“The ghosts of their past will soon become our present.” – Insidious: The Last Key

There’s really limited utility for a review here. By the fourth installment in a franchise, you’re either on board for what the Insidious series is peddling or you’re not, and The Last Key isn’t going to change your mind, one way or the other.


The main reason to get excited about The Last Key prior to going in was Adam Robitel in the director’s seat. His debut feature, The Taking of Deborah Logan, was surprisingly great, with at least one indelible image that has made the rounds in .gif format so much that you’ve probably seen it by now, even if you’ve never seen the movie and didn’t know what it was from. Sadly, while Robitel sets some really nice mood early on, there is nothing in The Last Key to quite live up to that particular legacy, but there is a big, creaky ghost with skeleton keys for fingers, played by Javier Botet, of course, who has carved out a nice niche for himself playing big, weird, gangly ghosts.

Like all the previous installments after the first, The Last Key is guilty of not going big or weird enough in its final leg, though there are some welcome changes of direction midway through. And while the temporal shenanigans of Chapter 2 never make themselves apparent, there is a moment that feels much like one of them near the end of The Last Key, with one of those pesky red doors.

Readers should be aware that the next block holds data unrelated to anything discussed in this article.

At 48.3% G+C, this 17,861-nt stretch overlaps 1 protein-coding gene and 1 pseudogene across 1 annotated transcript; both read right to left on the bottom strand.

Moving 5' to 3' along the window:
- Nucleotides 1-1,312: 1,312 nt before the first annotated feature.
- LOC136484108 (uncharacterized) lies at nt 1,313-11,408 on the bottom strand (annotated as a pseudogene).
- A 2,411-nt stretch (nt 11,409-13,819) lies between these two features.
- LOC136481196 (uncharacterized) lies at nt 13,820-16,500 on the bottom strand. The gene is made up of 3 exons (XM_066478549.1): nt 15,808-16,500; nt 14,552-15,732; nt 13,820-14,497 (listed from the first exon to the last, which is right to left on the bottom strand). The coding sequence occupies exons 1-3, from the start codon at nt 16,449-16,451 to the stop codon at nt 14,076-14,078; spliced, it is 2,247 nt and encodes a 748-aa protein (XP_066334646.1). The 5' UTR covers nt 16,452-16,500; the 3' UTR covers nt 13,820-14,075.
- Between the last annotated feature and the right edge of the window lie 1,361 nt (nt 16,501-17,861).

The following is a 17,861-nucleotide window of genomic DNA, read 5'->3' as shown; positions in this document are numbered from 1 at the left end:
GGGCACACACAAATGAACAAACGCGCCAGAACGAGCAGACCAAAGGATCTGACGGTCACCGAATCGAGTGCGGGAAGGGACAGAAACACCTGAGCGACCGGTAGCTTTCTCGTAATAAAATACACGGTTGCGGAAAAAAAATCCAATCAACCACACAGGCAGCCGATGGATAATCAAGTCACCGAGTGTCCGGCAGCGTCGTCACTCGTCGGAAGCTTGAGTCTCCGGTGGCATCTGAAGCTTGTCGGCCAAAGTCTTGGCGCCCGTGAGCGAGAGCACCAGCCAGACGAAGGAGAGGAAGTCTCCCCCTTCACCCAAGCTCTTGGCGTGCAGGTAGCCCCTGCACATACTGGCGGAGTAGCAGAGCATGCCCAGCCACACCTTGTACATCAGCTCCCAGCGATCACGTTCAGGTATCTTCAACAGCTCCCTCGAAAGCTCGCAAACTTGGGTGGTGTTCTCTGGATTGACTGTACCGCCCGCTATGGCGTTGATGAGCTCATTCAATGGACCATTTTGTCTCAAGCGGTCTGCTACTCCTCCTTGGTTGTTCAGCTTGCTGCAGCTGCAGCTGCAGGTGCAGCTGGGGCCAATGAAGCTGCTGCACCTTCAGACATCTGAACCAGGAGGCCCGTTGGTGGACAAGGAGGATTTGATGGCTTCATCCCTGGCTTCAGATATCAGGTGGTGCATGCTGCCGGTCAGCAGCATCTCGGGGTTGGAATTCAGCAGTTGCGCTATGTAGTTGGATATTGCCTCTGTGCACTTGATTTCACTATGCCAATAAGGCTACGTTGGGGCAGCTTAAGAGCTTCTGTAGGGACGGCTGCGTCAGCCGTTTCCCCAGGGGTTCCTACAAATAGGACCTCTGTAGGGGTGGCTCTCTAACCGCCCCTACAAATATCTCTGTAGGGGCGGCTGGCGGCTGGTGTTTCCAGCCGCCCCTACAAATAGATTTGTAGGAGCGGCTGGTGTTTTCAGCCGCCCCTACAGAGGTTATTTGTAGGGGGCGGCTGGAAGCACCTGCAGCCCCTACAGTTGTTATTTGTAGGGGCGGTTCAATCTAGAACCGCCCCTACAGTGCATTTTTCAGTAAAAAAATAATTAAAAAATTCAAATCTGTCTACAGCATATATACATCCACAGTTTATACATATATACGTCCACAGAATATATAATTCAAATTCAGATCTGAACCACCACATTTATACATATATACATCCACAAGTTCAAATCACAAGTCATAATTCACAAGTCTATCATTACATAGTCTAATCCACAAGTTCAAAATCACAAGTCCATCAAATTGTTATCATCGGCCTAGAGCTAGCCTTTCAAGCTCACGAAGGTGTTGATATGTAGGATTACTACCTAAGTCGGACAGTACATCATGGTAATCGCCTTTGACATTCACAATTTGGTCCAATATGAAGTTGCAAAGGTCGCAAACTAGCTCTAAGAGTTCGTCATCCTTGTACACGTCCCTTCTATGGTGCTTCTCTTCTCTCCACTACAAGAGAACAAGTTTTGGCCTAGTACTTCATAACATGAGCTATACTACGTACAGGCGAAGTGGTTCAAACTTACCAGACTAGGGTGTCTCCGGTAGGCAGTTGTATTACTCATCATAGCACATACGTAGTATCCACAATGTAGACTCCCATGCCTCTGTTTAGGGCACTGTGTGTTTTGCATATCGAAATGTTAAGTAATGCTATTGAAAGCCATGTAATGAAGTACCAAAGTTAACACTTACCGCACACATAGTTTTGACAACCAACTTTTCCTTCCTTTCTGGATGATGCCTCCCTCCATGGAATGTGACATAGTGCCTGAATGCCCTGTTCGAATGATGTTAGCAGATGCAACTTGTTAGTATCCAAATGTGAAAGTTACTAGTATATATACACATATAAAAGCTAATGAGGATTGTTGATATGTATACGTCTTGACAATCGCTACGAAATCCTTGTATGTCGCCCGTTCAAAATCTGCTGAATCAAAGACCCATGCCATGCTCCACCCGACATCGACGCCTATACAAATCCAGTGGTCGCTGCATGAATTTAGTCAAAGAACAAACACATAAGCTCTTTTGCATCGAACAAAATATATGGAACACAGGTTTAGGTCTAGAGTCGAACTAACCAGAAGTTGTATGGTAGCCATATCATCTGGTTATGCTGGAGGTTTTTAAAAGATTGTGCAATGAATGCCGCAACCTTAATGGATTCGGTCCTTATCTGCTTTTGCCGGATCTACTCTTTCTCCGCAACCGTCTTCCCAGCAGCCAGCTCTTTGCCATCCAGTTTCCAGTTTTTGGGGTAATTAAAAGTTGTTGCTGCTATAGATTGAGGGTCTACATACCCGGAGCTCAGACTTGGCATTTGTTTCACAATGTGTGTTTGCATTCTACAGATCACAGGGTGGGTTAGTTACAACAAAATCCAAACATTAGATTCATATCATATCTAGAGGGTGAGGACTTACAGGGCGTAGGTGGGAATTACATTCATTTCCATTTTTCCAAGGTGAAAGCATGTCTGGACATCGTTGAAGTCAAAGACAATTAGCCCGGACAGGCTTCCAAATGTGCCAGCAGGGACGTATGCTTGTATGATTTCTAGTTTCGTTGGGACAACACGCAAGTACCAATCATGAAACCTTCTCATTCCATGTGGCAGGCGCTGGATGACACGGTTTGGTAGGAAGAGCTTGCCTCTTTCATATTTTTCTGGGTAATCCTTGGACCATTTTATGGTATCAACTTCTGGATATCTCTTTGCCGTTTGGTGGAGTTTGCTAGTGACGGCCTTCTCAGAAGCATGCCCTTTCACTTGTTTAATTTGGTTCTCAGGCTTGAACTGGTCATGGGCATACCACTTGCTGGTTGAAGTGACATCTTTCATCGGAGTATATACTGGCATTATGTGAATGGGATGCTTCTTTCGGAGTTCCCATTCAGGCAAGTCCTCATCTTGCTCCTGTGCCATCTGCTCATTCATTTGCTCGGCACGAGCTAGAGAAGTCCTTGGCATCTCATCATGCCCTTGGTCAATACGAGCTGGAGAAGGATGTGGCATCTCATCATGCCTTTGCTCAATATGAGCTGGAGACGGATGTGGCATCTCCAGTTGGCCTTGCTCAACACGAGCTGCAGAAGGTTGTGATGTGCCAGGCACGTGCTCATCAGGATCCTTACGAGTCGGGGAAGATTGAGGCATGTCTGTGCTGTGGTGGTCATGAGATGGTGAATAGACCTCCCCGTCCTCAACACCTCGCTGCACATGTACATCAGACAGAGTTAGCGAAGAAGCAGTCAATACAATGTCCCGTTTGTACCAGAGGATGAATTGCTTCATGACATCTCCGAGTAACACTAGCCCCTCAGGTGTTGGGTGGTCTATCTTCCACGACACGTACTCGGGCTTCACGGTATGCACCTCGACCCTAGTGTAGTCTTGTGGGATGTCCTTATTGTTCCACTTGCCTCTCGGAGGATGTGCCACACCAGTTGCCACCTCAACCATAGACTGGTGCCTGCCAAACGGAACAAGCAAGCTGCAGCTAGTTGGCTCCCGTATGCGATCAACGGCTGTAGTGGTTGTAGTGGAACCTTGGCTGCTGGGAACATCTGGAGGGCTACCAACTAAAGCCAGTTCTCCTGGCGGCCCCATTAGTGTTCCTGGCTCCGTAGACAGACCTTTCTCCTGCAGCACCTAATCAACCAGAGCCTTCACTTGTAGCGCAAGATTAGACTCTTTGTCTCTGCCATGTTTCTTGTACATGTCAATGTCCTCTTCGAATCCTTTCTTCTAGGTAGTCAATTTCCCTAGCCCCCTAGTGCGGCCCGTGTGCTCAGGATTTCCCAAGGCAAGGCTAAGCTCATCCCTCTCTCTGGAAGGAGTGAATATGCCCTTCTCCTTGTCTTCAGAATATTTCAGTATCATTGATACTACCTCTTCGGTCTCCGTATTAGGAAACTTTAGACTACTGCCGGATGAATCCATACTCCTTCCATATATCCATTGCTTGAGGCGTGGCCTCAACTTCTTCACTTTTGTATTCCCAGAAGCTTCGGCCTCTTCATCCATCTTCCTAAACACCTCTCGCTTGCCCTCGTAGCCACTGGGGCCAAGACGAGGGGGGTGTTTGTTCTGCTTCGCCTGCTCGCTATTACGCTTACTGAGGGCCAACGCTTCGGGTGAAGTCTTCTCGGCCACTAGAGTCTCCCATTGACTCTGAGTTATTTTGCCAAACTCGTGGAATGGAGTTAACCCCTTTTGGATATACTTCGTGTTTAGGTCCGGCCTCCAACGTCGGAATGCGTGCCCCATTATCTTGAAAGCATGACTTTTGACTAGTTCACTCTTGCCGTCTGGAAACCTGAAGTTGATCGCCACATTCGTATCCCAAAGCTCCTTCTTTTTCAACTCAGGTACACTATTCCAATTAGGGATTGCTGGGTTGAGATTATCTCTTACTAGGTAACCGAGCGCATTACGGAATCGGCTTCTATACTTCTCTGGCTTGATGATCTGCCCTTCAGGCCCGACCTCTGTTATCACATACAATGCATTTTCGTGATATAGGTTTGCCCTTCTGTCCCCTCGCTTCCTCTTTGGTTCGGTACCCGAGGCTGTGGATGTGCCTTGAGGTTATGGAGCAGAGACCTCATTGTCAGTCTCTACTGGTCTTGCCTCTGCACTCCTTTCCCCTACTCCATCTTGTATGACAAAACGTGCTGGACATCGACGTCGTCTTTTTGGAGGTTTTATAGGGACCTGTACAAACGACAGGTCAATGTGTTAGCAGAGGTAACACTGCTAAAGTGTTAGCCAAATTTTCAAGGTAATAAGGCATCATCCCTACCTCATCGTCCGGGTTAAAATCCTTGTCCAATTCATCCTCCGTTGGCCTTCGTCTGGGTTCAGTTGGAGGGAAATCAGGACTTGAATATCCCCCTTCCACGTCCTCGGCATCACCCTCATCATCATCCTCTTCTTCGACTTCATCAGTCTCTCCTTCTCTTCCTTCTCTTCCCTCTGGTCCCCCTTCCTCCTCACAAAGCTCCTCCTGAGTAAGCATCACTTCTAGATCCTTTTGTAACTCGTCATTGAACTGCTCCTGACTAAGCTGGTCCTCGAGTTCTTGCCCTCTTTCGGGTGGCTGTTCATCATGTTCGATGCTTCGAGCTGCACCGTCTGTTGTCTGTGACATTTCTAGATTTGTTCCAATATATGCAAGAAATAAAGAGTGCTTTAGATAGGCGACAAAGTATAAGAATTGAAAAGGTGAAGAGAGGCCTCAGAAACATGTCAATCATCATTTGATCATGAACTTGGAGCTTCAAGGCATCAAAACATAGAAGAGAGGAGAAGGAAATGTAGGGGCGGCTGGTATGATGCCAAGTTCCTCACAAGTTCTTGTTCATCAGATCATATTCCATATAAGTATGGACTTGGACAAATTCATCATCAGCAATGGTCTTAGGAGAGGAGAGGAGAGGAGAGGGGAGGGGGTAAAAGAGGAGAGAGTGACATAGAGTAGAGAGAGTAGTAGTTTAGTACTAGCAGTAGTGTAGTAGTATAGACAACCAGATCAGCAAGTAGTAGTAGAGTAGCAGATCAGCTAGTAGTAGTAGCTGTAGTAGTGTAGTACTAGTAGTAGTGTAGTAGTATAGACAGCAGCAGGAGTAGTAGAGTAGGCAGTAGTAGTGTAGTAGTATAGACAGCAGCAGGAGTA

While engaging in many of the same kinds of jump scares that have been a hallmark of the series and its imitators, Robitel also resists the temptation of them more often than he is probably being given credit for, dragging out sequences of tension to almost excruciating length, occasionally to the point where the tension just dissipates rather than snapping.

What the film does do well is to remember that Elise is the beating heart of this franchise, and to give Lin Shaye (as well as screenwriter Leigh Whannell and Angus Sampson, playing Specs and Tucker) plenty of screen time. We also dive much more into Elise’s backstory. Which probably wasn’t strictly necessary, but doesn’t really do any harm, either.

I’m a notorious Insidious apologist, and I’ve loved every installment in the franchise so far, even the mostly forgettable third film. And I loved this one. But even I’m ready to hold up my hand and say that The Last Key should probably also be the last Insidious film. At this point, the snake has well and truly eaten its own tail, so it’s probably time to call it a night. Unless you want to give me the TV series where Specs, Tucker, and the ghost of Elise solve cute mysteries. I’d be down for that.



1 comment
  1. fmagto said:

    The first one terrified the bejesus out of me, because my childhood dreams had the same visual quality. I didn’t end up watching the others until this year, at home, on Netflix. Neither of those had the same effect, but I did enjoy them. I’m curious to know if you’ve got any concrete thoughts about what bigger and weirder at the end might have looked like if you were directing?

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